< Back to Blog Listings


auto body-blog.jpg

At AIAG’s 2017 Quality Summit, September 19-20, 2017, at the Suburban Collection Showplace in Novi, Michigan, several automakers provided updates on the IATF 16949 certification process to an audience of over 400 automotive quality processionals and answered the industry’s most common questions.

“Certification to IATF 16949 is required to achieve and maintain your Q1 status,” said Russ Hopkins, head of supplier technical assistance for Ford Motor Company. Hopkins then shared several steps to a successful IATF 16949 transition:

  • Confirm dates for the transition audit with your certification body.
  • Develop a work plan back from the date of the transition audit.
  • Review the requirements and provide feedback regarding any concerns (suppliers contact AIAG, certification bodies contact their oversight offices, and OEM through their IATF representative).
  • Allow enough time after the transition audit to address any non-conformances.

Most importantly, Hopkins urged suppliers not to delay. At the Quality Summit in September, he noted that with 51 weeks remaining for the transition, a total of 202 suppliers to Ford had transitioned with 3,500 certifications remaining.

“Globally, over 1,200 audits need to take place each week, which averages out to about one per week per auditor,” he said. “This is doable with the proper planning. It’s doable as long as people do not wait until the last minute.”

Aaron A. Dodak, global supplier quality manager, General Motors, spoke to attendees about a new workshop approved by the IAOB to help develop suppliers and address the significant issues impacting their sites.

“Automotive suppliers are ISO/TS 16949 or IATF compliant, and yet, non-conforming errors still occur,” he said. “Why is that? Is classroom training really effective?”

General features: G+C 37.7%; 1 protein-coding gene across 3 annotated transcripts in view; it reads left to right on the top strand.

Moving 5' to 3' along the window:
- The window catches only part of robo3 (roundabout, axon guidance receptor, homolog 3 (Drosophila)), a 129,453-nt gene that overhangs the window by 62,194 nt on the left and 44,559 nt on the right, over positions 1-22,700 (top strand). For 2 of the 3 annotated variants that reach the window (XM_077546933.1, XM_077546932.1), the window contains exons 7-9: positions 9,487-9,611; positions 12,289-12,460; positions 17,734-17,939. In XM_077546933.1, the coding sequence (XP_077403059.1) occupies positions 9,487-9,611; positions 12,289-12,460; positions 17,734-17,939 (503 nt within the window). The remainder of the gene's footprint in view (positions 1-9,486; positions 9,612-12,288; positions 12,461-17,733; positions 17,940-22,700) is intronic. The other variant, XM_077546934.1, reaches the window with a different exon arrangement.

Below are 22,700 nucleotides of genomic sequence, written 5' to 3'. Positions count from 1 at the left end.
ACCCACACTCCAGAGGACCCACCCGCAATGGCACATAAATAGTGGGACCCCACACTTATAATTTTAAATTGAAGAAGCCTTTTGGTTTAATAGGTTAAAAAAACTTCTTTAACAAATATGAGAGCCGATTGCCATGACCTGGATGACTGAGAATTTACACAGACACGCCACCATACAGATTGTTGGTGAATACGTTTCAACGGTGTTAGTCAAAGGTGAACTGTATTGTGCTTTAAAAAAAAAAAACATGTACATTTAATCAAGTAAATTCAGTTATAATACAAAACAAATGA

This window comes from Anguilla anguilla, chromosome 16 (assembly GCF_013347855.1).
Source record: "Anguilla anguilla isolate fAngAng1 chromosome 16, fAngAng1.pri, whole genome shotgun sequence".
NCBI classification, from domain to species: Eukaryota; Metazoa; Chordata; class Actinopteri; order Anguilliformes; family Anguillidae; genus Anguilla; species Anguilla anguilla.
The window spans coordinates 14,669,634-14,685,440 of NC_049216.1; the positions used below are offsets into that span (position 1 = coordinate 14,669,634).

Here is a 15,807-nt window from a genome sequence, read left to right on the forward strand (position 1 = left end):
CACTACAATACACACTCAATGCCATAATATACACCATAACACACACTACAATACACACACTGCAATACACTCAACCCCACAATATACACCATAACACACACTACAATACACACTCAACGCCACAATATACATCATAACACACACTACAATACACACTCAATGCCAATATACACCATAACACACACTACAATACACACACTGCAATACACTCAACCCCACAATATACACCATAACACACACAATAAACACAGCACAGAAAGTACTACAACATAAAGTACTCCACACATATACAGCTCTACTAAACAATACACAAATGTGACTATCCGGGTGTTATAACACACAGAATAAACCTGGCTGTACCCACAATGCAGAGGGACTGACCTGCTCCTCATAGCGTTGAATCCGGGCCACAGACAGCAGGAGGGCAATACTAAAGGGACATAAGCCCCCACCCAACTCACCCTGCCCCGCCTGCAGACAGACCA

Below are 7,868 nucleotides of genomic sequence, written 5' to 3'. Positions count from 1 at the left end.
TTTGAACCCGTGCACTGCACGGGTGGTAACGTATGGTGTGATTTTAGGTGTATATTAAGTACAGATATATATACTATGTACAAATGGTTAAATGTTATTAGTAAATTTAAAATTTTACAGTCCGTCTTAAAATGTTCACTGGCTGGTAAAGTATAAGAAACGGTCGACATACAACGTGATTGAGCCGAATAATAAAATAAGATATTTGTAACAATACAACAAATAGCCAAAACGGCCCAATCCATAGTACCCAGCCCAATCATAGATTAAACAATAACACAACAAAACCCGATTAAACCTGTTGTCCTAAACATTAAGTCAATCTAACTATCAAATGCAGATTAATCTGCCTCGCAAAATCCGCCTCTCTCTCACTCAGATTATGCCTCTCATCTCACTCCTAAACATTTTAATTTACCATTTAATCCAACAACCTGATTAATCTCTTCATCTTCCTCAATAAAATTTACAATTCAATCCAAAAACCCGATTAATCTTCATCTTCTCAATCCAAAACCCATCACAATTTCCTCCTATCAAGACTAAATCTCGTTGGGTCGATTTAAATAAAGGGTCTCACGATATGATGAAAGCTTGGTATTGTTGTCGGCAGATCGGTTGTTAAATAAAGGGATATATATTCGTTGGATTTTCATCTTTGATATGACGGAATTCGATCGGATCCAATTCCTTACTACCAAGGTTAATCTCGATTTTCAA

Instead, the workshop takes a hands-on approach to addressing a real problem at the source, teaching the team to become effective problem-solvers. The workshop includes performing a reverse PFMEA of the issue by walking the factory line with the plant team to verify that PFMEA is correct and up-to-date. In addition, the team checks the Product Control Plan (PCP) to ensure it matches the PFMEA and that the frequency of PCP checks is adequate to keep a nonconforming part from leaving the plant. Finally, the team verifies that the standard work is correct on how to perform the PCP checks.

“The goal,” Dodak said, “is to earn customers for life. That means safety and quality are foundational commitments that can never be compromised.”

IAOB’s Cherie Reiche then addressed some common transition questions that come to her office:

  • You must use both ISO 9001:2015 and IATF 16949:2016 when conducting audits because IATF 16949 is not a stand-alone standard.
  • The IATF will not be granting waivers for organizations that cannot meet the transition plan timing.
  • ISO/TS 16949 certificates are not valid past their expiration or September 14, 2018 — whichever comes first.

Reiche urged attendees to subscribe to the IATF website for the latest news and updates at www.itafglobaloversight.org.

Carla Kalogeridis is AIAG e-news editor.



Subscribe to Email Updates